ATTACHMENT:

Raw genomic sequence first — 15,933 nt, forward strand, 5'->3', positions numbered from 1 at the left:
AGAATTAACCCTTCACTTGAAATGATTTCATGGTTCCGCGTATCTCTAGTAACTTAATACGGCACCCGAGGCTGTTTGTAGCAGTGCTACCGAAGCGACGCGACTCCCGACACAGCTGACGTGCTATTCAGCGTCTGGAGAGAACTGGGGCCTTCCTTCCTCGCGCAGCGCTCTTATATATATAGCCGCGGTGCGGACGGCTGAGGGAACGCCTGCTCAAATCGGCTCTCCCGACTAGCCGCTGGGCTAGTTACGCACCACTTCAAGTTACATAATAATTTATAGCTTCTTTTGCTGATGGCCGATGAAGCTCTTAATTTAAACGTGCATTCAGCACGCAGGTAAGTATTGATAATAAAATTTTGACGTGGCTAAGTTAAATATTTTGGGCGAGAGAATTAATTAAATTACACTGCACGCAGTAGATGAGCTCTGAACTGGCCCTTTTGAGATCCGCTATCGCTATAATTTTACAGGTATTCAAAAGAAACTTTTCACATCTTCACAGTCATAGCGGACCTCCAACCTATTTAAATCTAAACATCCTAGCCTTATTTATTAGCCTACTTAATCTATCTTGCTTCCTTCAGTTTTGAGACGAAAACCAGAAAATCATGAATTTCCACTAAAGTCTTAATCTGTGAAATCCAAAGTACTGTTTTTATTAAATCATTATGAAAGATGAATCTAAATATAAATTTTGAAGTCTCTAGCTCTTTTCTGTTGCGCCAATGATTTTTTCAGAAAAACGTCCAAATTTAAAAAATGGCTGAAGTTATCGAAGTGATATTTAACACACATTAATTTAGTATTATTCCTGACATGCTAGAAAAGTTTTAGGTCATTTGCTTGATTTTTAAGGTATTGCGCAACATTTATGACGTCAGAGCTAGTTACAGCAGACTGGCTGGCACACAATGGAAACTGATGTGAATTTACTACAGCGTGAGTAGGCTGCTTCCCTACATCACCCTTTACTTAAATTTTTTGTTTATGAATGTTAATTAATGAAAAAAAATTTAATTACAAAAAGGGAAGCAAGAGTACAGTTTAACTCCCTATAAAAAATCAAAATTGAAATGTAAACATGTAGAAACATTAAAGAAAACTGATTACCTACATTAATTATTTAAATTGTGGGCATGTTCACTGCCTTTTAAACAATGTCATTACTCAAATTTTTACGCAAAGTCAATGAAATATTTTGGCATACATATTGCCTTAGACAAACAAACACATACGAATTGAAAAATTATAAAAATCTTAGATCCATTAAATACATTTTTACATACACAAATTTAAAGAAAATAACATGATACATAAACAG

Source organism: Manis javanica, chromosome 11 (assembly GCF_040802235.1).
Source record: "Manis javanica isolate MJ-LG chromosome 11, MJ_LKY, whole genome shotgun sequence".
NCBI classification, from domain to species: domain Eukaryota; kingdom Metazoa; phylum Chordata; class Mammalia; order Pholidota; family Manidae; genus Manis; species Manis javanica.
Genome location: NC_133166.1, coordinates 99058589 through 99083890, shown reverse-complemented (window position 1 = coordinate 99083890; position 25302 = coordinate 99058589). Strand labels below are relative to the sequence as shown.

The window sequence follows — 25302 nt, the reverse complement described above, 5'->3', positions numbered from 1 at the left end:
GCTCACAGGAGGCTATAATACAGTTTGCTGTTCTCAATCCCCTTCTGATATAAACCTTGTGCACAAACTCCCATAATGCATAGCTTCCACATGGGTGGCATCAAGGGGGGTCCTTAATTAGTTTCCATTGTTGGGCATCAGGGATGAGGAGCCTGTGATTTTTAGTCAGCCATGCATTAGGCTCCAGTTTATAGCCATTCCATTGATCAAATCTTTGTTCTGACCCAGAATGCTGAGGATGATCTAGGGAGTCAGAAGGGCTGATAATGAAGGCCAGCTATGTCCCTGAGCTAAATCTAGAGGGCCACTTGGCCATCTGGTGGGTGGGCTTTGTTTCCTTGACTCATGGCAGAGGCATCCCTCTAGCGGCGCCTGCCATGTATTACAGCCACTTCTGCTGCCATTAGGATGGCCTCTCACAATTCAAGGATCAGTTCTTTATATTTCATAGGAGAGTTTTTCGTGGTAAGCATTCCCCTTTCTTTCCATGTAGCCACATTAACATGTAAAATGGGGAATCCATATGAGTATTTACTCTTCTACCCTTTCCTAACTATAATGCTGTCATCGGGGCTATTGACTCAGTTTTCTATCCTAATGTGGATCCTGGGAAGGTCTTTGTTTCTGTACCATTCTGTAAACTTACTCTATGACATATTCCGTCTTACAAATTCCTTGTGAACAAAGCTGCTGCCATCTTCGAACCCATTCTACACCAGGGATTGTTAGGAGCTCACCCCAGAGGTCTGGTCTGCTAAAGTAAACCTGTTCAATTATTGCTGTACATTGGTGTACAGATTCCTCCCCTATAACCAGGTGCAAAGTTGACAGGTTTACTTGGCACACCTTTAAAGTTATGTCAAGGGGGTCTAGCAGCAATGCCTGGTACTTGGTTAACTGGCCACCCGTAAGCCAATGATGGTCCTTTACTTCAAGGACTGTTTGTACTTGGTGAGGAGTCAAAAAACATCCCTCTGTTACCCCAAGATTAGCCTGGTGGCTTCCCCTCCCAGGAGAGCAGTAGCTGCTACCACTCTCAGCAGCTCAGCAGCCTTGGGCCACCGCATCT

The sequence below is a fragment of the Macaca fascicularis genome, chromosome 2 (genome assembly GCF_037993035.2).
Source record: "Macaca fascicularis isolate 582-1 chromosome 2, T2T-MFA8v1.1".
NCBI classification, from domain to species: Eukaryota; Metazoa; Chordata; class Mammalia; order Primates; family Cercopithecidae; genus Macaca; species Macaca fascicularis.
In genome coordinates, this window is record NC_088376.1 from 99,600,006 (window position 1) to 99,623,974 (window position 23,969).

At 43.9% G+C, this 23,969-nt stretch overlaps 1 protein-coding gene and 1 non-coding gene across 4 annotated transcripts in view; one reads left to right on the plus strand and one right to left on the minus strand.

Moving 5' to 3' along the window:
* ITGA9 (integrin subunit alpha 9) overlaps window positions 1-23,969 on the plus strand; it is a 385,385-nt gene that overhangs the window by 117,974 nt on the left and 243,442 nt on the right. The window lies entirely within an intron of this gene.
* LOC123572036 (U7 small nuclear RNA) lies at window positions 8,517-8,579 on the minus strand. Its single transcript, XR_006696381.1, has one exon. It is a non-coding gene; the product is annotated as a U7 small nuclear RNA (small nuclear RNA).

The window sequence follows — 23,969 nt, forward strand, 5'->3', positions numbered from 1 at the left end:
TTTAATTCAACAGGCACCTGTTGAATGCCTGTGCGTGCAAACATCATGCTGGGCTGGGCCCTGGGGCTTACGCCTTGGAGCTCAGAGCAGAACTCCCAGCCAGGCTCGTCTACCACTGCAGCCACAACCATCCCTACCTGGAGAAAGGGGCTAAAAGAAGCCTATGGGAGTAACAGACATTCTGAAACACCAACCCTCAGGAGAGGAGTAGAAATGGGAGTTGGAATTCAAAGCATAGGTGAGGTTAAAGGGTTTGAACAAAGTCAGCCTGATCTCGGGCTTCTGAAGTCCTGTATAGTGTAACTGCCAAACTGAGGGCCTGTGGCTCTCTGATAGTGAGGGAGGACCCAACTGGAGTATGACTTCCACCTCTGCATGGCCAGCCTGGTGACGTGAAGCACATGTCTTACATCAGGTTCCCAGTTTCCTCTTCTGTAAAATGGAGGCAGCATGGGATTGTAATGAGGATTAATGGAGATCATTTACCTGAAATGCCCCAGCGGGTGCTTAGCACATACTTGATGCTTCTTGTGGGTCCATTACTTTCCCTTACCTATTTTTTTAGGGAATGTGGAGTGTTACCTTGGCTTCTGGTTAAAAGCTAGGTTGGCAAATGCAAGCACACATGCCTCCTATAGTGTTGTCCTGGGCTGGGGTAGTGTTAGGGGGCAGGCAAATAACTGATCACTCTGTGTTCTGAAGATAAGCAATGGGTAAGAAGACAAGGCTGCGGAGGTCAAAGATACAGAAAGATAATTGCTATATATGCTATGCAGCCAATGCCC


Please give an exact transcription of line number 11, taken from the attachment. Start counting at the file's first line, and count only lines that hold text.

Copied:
NCBI classification, from domain to species: Eukaryota; Metazoa; Chordata; class Mammalia; order Primates; family Cercopithecidae; genus Macaca; species Macaca fascicularis.